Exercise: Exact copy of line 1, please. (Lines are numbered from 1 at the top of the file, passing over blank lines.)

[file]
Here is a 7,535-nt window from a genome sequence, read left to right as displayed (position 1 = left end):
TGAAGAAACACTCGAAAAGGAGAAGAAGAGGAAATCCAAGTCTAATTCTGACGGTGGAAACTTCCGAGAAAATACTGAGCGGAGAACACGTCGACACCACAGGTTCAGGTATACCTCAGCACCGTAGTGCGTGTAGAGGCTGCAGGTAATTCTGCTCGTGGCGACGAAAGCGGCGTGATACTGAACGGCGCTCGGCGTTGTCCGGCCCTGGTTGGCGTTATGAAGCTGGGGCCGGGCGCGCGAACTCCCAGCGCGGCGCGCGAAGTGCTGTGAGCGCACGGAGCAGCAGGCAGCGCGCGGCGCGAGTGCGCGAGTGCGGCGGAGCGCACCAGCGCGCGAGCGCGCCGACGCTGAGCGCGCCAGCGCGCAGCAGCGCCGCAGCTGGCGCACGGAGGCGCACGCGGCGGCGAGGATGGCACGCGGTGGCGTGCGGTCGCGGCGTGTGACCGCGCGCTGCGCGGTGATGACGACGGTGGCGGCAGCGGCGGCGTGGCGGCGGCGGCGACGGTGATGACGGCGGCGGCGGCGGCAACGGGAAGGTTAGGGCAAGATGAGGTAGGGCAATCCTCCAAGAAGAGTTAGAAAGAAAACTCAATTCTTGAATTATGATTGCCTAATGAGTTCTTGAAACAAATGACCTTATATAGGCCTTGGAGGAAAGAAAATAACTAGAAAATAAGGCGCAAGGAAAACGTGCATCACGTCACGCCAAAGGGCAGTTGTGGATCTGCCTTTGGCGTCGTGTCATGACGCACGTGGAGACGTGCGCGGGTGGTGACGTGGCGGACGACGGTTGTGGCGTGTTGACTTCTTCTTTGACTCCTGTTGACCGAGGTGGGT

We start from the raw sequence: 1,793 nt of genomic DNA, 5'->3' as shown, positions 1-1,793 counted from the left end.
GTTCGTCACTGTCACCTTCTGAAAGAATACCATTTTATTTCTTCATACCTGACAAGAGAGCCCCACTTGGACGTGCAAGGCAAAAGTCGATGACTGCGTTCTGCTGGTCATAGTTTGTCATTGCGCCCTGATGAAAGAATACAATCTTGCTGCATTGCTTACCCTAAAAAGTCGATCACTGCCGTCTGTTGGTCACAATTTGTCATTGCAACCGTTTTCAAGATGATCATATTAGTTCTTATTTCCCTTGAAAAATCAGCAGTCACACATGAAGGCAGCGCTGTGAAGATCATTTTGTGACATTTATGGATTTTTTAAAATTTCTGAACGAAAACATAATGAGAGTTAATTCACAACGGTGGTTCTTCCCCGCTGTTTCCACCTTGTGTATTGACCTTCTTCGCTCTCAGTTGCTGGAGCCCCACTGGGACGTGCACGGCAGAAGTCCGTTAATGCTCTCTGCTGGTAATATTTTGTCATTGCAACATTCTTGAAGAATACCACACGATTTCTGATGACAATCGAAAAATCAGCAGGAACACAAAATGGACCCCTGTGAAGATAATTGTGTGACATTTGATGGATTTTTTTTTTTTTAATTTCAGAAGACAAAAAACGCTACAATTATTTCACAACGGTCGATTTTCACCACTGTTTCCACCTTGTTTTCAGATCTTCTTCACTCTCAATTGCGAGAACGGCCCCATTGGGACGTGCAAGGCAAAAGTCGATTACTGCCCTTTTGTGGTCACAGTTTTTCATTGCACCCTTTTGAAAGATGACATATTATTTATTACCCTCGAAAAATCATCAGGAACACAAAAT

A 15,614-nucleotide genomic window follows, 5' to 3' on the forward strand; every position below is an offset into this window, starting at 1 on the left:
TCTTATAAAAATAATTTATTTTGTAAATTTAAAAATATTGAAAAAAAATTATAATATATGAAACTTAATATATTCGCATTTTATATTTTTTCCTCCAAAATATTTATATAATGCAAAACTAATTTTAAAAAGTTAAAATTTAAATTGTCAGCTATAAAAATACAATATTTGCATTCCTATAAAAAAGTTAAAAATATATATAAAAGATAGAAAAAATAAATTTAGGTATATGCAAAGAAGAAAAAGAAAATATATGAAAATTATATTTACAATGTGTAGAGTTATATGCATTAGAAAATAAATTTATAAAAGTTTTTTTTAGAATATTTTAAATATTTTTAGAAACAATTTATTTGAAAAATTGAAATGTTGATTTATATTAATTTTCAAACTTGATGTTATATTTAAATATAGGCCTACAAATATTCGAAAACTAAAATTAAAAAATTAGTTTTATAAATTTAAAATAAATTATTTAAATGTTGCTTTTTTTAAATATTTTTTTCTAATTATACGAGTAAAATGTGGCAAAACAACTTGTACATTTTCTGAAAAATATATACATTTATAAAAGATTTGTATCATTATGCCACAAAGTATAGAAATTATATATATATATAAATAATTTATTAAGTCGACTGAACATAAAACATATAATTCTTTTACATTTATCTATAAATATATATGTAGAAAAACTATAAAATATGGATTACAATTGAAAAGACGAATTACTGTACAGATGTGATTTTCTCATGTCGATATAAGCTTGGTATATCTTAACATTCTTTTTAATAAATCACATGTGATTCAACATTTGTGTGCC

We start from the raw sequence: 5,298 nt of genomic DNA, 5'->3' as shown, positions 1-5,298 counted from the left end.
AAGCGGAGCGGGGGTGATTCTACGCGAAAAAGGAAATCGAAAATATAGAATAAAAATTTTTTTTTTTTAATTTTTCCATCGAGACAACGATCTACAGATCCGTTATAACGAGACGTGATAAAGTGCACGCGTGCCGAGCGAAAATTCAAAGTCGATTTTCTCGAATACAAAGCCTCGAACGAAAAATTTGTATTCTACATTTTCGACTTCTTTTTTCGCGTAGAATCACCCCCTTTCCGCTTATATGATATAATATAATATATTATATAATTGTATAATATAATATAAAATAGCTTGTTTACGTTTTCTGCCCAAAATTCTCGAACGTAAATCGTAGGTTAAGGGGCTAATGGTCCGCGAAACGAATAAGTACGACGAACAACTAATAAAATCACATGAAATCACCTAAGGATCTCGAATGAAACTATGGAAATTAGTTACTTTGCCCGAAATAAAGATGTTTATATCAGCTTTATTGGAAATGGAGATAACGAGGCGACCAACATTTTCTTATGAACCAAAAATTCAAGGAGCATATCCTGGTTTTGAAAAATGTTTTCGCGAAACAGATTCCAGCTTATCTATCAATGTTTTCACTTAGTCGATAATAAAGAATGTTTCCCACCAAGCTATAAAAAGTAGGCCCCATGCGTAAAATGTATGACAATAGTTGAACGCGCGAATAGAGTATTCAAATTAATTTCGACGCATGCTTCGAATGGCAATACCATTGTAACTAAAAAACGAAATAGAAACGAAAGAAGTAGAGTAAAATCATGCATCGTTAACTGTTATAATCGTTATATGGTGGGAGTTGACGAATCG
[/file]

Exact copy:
Here is a 7,535-nt window from a genome sequence, read left to right as displayed (position 1 = left end):